Rare painting of Henry VIII's 'lost palace' saved from export
A rare watercolour which was at risk of being exported from the UK has been bought by the Victoria & Albert museum.
The painting by Flemish artist Joris Hoefnagel is said to be the earliest depiction of Henry VIII's Nonsuch Palace in Surrey.
A temporary export bar had been placed on the artwork in the hope a UK buyer could match the asking price of £1m.
Senior curator at the museum Mark Evans said it was a "a beautiful work of outstanding importance".
He said: "Among the earliest surviving English landscape watercolours, it brings to life one of the greatest monuments of the English Renaissance, now lost to us."
The museum bought it with the help of the National Heritage Memorial Fund (NHMF) and the Art Fund.
Sir Peter Luff, chairman of the NHMF, said: "We felt it essential that this rare and beautifully detailed artwork, documenting one of our most important lost palaces, stay in the UK for us all to enjoy."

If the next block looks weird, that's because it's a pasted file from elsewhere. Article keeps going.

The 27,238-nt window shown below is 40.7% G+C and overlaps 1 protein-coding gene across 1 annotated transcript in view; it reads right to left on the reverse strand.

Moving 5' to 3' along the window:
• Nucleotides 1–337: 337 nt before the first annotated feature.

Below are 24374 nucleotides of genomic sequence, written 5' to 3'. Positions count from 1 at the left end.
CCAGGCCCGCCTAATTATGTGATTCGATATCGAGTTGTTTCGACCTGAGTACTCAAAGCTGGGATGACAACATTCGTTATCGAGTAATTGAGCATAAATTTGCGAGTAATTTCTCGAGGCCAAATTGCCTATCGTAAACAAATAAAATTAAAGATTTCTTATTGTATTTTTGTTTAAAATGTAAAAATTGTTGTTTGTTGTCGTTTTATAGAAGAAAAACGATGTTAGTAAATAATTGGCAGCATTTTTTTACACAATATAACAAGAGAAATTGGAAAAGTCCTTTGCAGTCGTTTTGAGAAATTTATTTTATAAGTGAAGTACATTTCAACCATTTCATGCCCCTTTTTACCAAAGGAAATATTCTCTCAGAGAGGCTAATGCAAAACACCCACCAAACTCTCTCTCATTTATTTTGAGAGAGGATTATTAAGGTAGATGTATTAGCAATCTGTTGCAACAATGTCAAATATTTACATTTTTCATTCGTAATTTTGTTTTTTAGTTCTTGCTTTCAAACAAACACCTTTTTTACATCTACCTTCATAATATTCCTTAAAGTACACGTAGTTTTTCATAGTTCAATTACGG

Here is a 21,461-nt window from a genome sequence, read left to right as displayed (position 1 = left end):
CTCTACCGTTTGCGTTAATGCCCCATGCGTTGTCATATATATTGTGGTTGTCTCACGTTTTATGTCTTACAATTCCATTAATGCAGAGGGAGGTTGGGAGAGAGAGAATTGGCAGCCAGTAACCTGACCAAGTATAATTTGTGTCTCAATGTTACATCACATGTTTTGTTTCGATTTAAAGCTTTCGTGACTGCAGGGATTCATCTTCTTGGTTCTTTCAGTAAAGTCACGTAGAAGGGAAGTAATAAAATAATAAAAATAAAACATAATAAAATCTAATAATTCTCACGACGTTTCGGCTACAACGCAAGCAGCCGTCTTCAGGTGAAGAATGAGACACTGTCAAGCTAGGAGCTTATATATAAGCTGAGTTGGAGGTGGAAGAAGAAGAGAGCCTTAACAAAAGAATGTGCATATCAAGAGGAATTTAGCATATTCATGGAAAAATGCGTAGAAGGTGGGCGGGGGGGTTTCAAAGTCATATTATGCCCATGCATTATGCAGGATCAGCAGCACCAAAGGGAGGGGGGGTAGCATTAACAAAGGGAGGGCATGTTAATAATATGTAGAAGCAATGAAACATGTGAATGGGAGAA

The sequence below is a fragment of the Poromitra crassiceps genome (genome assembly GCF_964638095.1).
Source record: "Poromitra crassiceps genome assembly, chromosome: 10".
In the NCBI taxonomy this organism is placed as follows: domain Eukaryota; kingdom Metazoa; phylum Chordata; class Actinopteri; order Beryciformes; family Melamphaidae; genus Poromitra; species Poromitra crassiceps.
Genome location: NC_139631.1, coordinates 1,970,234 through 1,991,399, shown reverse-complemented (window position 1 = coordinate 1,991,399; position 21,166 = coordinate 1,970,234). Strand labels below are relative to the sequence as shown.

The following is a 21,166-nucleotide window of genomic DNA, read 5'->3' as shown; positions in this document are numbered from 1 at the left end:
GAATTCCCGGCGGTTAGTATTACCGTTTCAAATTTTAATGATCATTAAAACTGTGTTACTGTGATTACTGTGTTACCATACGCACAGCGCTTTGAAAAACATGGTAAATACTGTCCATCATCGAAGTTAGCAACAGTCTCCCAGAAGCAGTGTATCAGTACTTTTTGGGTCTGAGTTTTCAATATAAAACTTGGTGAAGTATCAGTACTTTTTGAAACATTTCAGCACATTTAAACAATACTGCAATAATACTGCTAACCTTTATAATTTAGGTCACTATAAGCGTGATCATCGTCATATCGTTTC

The 1568 watercolour is said by Christie's to be the earliest and most detailed depiction of the palace.
The mansion featured a towering facade with elaborate plaster work in a Franco-Italian style and was one of the most important buildings of the English Renaissance.
The history of the 'lost palace'
- Commissioned in 1538 to mark the king's 30th year on the throne and the birth of his son Edward
- It was unfinished when the king died in 1547
- It was purchased from Henry's daughter Mary I in 1557 by Henry Fitzalan, 12th Earl of Arundel
- The earl finished the construction and is likely to have commissioned the painting by Hoefnagel
- It was acquired by Elizabeth I in 1592
- It was eventually demolished by Charles II's mistress, the Duchess of Cleveland, who sold its raw materials to pay off her gambling debts